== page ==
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A Conversation With Duane Michals

The pioneering photographer talks life, death and why, in art, smaller is better

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Duane Michals' I Think About Thinking
  • Image courtesy of the artist and DC Moore Gallery
  • Duane Michals' "I Think About Thinking" (2000)

Back before the Carnegie Museum of Art got the idea for the retrospective Storyteller: The Photography of Duane Michals — 10 years ago, in 2004 — Duane Michals himself published the book The House I Once Called Home. Michals combined poems and multiple-exposure images made by fusing old photographs he had taken inside his family's home, in McKeesport, with newer images made of the same rooms after the house had become derelict.

The most biographical of any of this pioneering photographer's work, the book suggests the introspection that befalls any artist in the twilight of his career. The decaying house was a metaphor for the artist's own eventual death. It's a topic that has recurred in the 82-year-old Michals' work from early on, in pieces such as "Death Comes to the Old Lady" (1969), "The Spirit Leaves the Body" (1968), "A Man Going to Heaven" (1967) and "Grandpa Goes to Heaven" (1989).

Around the time of the book's release, the documentary film Duaneland was being produced locally, directed by Joe Seamans and Stephen Seliy. I had been invited by the directors, and by the Silver Eye Center for Photography, to participate in a shoot in which Michals and a group of people would look over some of his work inside Silver Eye's South Side gallery.

Our scene ended up on the cutting-room floor, but meeting and interacting with Michals was a great experience. In anticipation of the release of Duaneland, I traveled to New York to conduct an interview for City Paper with Michals in his home. I took the subway to 14th and Union Square and walked the few blocks to his building. It was thrilling and Michals is a wonderful, cordial host. That interview ran as a cover story the week Duaneland was released, with a photograph I had shot of Michals on the cover.

Subsequently, I've tried to see Michals anytime he makes a public appearance here in Pittsburgh. He pops up once a year or so. Trips are harder to make now that his partner of 55 years, Fred Gorée, is housebound with Alzheimer's and Parkinson's afflictions, with Michals caring for him. (They tied the knot in 2011, just a week after same-sex marriage was legalized in New York State.)

In the festive opening days of Storyteller, curated by the Carnegie's Linda Benedict-Jones, I revisited Michals to check in with this mentor of mine, and of so, so many other of my fellow photographers and artists. Here is a transcript of that session.

 

This whole exhibition, with the combination of your images and your personal art collection, presents a very true and full retrospective, not just of your work but also of your life. Now that you're 82, are you looking to "tie up loose ends?"

No. It's very strange. You're a kid and then an adolescent and then you go to the Army. ... Your grandparents were always old and you never think of yourself like that. But now, the barbarians are at the gate, age is at the gate, and I do want to simplify. The Hindus say that a man does the business of his life and then he prepares himself for his death. I was always attracted to that notion. I would like to simplify, to reduce and to get down to basic things. I don't know how to prepare myself for my death because I am an atheist and I don't have the same bag of tricks that religious people do, but part of the process is having this mega exhibit. It does, to a great extent, tie things up and finish[es] business. It makes me feel good to see how much work I've done!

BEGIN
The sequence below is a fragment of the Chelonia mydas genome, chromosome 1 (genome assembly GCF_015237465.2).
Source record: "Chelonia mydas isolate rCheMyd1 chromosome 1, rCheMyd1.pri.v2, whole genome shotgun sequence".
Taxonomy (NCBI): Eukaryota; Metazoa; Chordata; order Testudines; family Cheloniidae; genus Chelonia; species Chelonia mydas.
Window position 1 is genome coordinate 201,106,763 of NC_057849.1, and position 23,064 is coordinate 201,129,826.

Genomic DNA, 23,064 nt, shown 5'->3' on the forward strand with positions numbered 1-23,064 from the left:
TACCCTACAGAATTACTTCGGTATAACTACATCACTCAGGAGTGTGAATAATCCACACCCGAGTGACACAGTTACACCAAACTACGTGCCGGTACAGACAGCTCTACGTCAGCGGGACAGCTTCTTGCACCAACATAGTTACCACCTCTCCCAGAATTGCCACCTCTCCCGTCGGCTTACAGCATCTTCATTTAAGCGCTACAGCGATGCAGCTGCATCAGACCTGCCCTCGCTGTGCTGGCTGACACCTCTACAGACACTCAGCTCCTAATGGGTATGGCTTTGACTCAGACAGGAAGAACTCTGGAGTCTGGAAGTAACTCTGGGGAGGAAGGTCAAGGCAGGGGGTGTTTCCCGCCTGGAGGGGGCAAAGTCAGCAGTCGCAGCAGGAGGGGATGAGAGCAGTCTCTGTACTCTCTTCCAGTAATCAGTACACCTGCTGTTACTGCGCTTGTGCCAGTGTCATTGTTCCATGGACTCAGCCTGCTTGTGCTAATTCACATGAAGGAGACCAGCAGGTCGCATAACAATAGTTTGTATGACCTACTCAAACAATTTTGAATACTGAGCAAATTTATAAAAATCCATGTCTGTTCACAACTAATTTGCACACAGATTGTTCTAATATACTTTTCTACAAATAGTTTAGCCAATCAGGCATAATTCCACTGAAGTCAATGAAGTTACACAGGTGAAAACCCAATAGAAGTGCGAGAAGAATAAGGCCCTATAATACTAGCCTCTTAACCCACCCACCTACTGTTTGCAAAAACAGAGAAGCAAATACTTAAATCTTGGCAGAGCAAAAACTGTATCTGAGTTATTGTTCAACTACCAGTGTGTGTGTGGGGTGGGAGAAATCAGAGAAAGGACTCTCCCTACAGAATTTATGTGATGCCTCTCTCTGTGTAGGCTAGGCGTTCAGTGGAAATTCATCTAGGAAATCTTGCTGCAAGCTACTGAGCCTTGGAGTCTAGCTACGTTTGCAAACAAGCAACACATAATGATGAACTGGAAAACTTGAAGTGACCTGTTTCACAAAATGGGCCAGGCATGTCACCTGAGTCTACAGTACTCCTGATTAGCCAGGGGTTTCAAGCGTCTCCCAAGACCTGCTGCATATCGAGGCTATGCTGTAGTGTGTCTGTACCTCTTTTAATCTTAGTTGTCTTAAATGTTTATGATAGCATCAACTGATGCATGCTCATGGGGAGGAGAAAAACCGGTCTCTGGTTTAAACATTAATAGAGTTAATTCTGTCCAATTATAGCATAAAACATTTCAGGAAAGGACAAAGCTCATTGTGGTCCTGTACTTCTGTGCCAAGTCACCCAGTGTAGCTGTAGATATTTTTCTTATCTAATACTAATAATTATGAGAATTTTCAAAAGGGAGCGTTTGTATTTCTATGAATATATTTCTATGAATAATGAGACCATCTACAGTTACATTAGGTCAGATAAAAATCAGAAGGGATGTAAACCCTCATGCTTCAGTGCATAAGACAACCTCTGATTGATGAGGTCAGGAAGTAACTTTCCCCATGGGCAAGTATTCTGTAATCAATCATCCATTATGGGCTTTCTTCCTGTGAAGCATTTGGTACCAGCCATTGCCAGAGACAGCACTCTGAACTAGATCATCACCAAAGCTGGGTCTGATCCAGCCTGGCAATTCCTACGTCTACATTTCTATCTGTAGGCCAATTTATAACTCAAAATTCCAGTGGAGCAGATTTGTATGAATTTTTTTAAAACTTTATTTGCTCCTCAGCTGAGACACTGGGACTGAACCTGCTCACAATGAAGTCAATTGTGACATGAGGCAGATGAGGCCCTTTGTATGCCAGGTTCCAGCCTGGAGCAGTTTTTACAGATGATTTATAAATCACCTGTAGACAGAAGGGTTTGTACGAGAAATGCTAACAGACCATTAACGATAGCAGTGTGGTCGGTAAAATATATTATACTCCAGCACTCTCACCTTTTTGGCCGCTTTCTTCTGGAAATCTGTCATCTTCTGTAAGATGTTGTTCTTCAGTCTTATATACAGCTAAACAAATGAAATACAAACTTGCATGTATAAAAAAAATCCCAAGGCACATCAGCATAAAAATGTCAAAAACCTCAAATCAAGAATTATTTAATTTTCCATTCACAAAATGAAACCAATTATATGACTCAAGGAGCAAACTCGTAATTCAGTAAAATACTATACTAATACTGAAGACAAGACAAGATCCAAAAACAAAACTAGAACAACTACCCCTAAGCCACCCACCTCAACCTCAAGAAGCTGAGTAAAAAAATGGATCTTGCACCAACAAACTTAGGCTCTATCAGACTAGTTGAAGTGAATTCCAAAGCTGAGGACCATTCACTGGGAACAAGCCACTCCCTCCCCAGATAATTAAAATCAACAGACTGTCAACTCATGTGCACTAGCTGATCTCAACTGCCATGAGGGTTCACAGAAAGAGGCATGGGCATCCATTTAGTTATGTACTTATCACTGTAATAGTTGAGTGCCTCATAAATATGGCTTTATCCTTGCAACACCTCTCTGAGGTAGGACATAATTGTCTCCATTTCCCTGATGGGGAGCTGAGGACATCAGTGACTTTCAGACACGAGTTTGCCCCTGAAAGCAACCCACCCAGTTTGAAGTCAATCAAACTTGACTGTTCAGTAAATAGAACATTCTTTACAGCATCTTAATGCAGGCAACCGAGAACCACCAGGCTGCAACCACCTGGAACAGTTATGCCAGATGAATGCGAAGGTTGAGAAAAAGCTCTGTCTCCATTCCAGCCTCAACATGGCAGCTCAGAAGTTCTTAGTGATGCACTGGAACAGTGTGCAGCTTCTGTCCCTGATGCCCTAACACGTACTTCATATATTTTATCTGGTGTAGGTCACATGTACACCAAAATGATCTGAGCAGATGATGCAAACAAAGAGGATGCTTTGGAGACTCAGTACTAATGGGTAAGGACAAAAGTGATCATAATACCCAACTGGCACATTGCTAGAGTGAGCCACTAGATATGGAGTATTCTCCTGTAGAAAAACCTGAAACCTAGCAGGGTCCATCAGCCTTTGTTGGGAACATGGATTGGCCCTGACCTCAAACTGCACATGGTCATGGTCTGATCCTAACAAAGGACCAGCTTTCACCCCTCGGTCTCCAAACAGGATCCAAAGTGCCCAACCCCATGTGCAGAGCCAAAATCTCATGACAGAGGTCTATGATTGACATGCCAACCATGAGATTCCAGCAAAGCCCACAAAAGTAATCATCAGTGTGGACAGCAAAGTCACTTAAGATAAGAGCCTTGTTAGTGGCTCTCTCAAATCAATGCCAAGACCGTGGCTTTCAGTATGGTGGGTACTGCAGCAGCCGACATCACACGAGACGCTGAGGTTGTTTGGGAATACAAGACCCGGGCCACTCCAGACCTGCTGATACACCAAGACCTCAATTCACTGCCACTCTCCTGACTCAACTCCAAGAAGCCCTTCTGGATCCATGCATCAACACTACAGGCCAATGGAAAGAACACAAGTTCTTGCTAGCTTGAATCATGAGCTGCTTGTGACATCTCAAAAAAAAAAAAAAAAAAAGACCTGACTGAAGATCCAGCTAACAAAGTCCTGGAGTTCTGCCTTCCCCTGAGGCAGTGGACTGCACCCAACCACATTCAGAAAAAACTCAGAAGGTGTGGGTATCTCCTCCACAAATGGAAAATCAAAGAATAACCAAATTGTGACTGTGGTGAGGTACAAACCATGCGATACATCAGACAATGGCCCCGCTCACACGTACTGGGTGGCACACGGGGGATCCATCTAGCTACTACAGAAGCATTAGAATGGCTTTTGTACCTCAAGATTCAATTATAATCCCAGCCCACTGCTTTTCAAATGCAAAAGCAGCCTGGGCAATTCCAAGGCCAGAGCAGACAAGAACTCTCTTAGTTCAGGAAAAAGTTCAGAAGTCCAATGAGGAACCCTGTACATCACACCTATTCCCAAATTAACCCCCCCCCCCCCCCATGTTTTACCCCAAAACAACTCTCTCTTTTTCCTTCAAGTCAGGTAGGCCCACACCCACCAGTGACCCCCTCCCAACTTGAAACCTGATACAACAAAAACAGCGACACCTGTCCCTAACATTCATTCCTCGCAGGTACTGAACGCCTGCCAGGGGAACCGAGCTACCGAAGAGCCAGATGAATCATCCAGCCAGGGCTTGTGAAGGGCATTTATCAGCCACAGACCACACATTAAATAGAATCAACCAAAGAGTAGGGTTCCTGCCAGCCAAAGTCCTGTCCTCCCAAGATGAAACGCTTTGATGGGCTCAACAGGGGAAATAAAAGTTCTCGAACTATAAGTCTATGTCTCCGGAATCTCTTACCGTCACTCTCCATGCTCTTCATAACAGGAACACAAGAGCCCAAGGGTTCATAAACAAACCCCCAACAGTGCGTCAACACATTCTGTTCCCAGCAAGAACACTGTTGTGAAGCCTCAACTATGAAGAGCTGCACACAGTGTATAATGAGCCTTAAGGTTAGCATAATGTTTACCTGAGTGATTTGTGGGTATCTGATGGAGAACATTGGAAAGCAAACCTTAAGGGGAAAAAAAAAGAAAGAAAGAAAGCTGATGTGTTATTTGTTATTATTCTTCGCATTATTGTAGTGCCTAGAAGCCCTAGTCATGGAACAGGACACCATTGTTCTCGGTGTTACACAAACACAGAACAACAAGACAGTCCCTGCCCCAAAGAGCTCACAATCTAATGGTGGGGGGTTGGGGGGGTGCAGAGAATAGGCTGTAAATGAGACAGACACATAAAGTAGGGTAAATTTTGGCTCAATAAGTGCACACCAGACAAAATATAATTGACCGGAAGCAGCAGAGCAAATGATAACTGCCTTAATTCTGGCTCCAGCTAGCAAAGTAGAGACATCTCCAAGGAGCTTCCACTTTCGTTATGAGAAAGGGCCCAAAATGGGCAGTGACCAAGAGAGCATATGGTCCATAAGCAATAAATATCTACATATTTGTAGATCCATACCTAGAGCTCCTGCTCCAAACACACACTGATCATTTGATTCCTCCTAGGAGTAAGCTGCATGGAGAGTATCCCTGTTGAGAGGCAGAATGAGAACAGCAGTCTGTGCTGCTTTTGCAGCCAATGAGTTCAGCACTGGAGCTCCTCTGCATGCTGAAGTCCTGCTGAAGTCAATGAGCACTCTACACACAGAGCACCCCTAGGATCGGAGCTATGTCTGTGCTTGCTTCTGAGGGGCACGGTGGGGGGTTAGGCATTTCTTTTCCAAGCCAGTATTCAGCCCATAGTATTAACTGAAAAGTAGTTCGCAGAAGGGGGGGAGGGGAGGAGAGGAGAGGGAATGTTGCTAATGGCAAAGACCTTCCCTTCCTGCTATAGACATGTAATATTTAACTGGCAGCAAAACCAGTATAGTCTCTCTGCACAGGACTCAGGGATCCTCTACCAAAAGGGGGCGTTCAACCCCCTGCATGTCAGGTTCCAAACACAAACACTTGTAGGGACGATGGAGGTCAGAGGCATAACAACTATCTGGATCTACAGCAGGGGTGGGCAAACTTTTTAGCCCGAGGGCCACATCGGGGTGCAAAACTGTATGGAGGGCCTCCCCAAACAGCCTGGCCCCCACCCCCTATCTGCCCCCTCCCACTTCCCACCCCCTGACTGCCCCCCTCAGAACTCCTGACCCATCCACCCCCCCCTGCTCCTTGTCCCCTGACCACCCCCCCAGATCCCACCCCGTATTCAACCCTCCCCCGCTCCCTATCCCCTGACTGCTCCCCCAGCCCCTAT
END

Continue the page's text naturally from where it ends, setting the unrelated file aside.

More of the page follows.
Linda Benedict-Jones told me a story about putting the exhibition together and borrowing work sold to private collectors, and how when you came to the museum to go over the pieces with her, there were some that you'd forgotten you'd done!

There's a particular photograph here about taking the subway and finding yourself in heaven that I had completely forgotten about! I'm hugely prolific.

 

Is there any correlation between works like "Who Is Sidney Sherman?", where you critique the art world, and the fact that you haven't had a major museum show like this in the states in over 20 years? Did you piss the art people off?

I don't think about it. If you love your field, and I love my field, you have opinions about it. Anyone who has a vested interest in their field and cares about it has opinions; how can you not? People who have power are museum directors and curators and Sotheby's. I'm just one little voice. I don't have any power. But it's amazing when you say one little critical thing about something institutional! I don't understand the brouhaha with being critical.

 

The most current work in the show, where you are painting on found antique tintype plates, that's all new, isn't it? Is how you've been working recently — more from inside your home than out shooting photos elsewhere — influenced by your having to be a caregiver to Fred?

 I did do some painting a bit in the '80s, but I always wanted to come back to it. And yes, I have been a caregiver and have been for a number of years. My main obsession is taking care of him. I did the book ABCDuane over the last year and writing it was a great refuge for me to get away from my anxiety over him. I've always explored the idea of death. But now it's a fact. Now I'm dealing not just with the notion of death or the fantasies of the implications of death; now the lion is at the door and it's the real deal.

 

Have you had any recent revelations about your work?

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